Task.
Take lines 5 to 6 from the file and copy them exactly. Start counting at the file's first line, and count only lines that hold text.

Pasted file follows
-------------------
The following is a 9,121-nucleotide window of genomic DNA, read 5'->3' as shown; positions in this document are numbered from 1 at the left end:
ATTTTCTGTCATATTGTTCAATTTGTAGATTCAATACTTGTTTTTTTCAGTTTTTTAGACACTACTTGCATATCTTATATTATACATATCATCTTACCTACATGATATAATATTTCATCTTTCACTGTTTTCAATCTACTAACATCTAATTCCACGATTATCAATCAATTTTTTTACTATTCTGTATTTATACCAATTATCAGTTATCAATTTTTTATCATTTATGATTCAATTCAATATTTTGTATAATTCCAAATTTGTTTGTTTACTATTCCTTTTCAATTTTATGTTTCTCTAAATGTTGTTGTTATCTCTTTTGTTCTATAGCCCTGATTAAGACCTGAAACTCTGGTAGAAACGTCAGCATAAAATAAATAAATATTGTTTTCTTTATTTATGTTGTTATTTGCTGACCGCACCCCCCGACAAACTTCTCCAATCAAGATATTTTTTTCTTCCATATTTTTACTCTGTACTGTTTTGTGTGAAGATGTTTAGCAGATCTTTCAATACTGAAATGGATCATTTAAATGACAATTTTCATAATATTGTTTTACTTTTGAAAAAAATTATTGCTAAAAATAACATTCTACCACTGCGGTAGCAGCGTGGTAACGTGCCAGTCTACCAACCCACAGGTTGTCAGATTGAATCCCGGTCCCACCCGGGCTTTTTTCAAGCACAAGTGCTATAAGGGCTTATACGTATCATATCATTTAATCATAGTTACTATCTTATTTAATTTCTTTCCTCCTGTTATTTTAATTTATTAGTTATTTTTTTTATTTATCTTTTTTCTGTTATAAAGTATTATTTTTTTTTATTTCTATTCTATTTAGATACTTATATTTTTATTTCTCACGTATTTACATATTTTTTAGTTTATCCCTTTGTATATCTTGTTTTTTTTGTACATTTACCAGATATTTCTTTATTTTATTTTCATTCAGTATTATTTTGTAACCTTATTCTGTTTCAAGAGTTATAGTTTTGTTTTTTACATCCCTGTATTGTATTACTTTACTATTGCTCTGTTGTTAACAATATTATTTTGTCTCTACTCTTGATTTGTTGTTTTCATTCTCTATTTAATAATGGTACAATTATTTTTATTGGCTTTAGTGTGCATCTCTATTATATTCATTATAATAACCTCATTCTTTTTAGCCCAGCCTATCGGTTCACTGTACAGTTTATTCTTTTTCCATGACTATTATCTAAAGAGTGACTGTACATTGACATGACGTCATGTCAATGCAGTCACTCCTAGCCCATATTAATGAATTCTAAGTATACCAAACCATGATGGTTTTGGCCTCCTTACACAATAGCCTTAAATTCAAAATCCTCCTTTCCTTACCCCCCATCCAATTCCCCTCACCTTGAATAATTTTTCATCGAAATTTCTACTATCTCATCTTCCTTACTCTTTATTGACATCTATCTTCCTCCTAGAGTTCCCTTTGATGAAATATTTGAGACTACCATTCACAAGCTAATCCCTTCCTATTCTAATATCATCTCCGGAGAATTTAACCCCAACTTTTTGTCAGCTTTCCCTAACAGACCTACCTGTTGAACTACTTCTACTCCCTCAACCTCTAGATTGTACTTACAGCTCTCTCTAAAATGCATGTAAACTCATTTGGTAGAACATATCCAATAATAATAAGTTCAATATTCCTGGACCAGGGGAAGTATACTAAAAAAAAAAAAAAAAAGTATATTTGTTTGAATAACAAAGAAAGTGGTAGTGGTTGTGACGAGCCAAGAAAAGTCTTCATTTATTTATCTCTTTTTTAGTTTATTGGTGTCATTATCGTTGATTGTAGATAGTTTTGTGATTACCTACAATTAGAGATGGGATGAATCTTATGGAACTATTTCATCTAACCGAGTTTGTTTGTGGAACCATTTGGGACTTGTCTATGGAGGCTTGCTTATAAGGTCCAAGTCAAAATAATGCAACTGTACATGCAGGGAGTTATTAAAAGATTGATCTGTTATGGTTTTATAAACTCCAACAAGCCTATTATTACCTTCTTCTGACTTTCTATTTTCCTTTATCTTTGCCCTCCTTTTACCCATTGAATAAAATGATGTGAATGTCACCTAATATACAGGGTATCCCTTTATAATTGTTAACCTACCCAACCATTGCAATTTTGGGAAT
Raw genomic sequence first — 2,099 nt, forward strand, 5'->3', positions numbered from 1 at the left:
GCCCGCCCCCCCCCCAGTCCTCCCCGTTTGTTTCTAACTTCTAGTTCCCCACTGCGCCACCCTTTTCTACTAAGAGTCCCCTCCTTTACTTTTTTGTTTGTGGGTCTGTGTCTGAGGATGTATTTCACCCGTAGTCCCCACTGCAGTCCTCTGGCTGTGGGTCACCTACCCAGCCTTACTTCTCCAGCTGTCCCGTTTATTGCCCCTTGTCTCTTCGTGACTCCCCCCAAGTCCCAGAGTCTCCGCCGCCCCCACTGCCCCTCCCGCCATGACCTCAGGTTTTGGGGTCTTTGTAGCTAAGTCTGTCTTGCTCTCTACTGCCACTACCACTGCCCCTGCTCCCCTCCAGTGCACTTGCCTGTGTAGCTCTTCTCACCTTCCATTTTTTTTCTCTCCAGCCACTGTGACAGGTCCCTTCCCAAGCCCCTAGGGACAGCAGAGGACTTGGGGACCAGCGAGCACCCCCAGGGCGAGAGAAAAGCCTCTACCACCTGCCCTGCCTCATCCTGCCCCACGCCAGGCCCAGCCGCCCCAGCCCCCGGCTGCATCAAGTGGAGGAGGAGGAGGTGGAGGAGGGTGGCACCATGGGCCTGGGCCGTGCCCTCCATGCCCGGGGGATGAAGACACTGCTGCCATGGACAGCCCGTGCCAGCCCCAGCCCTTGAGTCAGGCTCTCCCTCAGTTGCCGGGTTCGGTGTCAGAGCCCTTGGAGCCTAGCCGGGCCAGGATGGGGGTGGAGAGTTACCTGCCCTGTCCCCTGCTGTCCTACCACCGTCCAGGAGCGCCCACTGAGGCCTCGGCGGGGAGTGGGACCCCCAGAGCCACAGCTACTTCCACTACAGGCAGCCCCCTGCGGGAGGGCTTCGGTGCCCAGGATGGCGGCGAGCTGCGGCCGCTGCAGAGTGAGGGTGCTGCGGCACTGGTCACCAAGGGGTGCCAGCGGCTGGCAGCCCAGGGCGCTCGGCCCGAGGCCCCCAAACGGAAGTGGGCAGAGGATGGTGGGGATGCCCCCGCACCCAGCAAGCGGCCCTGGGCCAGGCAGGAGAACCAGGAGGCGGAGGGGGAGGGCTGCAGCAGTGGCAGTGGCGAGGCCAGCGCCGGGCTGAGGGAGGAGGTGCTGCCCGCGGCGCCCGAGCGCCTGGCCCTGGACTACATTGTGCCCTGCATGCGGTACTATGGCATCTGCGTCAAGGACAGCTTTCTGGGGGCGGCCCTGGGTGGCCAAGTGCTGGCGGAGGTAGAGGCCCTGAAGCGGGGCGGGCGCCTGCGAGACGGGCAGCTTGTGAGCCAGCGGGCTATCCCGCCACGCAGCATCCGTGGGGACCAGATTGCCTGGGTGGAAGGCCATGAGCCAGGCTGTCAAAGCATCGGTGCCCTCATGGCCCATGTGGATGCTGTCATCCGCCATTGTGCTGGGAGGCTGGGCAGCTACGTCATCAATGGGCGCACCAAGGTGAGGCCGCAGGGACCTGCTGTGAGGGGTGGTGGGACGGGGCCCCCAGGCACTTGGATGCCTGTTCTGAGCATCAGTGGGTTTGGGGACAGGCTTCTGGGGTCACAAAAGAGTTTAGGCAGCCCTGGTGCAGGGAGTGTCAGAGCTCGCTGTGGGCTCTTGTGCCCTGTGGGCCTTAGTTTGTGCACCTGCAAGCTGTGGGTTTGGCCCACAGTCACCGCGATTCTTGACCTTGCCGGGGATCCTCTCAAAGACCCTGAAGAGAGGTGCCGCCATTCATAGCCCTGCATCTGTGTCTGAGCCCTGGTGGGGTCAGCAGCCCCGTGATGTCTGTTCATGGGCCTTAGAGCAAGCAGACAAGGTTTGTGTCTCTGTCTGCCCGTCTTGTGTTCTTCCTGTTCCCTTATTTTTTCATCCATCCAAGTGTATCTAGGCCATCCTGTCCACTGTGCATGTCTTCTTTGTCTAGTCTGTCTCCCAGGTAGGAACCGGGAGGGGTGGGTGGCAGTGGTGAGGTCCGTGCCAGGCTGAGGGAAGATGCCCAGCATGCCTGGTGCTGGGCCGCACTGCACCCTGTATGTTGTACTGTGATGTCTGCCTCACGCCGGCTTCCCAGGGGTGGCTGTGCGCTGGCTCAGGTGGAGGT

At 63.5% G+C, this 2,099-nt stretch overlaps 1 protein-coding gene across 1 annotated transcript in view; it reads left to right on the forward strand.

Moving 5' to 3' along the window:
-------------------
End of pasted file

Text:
At 63.5% G+C, this 2,099-nt stretch overlaps 1 protein-coding gene across 1 annotated transcript in view; it reads left to right on the forward strand.

Moving 5' to 3' along the window: